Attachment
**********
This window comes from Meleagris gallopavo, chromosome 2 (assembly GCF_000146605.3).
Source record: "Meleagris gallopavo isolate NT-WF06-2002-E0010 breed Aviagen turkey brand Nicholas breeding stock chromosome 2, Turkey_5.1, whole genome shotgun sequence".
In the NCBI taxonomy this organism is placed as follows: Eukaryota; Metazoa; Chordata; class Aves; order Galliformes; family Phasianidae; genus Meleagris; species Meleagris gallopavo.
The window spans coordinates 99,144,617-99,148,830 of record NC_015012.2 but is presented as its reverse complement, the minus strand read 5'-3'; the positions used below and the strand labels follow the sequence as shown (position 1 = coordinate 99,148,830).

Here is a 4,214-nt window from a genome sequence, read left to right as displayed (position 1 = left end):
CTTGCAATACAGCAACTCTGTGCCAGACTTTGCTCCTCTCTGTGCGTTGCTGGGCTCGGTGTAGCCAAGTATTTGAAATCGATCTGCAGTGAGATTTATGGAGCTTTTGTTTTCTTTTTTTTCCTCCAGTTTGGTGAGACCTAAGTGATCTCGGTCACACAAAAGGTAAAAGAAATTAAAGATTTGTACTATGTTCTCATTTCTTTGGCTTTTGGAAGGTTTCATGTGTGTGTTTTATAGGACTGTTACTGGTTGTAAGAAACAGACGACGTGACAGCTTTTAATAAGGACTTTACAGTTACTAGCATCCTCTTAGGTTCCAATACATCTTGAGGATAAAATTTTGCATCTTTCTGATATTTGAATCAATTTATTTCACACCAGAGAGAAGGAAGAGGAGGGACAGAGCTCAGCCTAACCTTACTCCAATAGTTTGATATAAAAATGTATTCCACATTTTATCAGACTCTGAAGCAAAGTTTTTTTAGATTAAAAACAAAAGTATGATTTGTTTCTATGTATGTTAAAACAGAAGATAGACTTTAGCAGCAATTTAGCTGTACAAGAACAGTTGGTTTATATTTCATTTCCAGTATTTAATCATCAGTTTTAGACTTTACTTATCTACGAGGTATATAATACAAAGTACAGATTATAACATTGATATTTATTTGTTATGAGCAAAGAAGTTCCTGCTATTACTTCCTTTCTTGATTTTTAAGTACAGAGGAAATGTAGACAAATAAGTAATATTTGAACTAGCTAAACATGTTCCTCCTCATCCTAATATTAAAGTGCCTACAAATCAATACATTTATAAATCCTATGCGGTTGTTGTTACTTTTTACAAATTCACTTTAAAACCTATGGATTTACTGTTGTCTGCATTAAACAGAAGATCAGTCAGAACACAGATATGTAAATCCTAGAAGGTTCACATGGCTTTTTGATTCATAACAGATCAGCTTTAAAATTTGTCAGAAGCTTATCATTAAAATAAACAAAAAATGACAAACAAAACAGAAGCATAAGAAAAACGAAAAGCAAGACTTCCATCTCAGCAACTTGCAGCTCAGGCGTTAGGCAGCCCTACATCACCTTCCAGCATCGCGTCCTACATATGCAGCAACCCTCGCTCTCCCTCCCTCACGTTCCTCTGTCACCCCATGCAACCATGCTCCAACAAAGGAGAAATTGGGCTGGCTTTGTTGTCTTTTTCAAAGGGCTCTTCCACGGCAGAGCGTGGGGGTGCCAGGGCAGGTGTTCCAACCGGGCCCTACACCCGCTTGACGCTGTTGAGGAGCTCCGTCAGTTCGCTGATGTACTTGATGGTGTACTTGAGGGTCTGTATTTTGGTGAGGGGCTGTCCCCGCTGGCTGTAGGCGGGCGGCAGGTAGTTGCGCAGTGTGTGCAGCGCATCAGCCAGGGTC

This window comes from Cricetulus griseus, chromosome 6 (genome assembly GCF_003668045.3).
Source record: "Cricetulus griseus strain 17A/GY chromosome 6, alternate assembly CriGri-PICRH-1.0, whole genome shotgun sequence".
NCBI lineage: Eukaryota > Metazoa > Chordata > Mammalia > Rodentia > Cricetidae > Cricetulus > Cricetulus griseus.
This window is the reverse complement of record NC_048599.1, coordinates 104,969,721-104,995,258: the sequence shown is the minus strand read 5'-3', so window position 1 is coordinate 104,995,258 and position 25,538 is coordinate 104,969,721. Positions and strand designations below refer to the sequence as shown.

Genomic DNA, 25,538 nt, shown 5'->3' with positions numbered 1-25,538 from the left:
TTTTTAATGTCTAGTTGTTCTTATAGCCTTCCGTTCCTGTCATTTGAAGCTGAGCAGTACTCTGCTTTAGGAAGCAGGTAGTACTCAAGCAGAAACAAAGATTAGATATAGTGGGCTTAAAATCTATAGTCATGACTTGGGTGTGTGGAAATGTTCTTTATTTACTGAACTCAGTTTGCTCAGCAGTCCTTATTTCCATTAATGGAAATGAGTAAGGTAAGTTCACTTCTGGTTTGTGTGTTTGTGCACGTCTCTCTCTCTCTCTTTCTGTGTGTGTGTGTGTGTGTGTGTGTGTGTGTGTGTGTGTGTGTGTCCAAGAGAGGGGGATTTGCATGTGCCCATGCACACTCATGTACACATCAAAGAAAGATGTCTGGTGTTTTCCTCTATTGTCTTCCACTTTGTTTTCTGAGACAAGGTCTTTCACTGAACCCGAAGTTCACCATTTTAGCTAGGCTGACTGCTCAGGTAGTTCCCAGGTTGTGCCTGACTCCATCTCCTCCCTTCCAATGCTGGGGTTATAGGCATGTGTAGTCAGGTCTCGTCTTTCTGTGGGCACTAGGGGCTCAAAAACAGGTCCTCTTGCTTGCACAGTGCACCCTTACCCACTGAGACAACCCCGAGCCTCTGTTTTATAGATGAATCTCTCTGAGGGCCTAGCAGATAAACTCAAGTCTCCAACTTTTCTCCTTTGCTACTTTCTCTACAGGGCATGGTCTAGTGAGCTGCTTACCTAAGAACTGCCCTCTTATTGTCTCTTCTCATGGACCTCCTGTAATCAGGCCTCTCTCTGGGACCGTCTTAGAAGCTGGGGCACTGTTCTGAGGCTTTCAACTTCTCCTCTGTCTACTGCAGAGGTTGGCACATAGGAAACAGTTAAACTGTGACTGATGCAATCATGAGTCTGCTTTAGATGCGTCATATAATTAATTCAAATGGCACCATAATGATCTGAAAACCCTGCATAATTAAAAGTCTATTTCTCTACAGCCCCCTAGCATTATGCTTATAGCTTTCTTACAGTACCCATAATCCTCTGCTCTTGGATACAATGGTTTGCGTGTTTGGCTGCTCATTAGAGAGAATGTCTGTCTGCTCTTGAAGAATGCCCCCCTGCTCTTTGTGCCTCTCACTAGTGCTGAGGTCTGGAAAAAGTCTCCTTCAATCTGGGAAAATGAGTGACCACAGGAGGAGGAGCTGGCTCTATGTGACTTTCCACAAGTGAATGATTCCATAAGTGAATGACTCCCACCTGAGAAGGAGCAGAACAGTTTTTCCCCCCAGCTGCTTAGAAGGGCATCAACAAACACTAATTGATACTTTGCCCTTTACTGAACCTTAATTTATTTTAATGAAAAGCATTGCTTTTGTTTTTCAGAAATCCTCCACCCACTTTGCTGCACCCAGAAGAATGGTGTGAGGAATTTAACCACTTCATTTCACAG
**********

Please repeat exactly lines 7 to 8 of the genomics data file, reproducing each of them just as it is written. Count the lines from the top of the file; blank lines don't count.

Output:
This window comes from Cricetulus griseus, chromosome 6 (genome assembly GCF_003668045.3).
Source record: "Cricetulus griseus strain 17A/GY chromosome 6, alternate assembly CriGri-PICRH-1.0, whole genome shotgun sequence".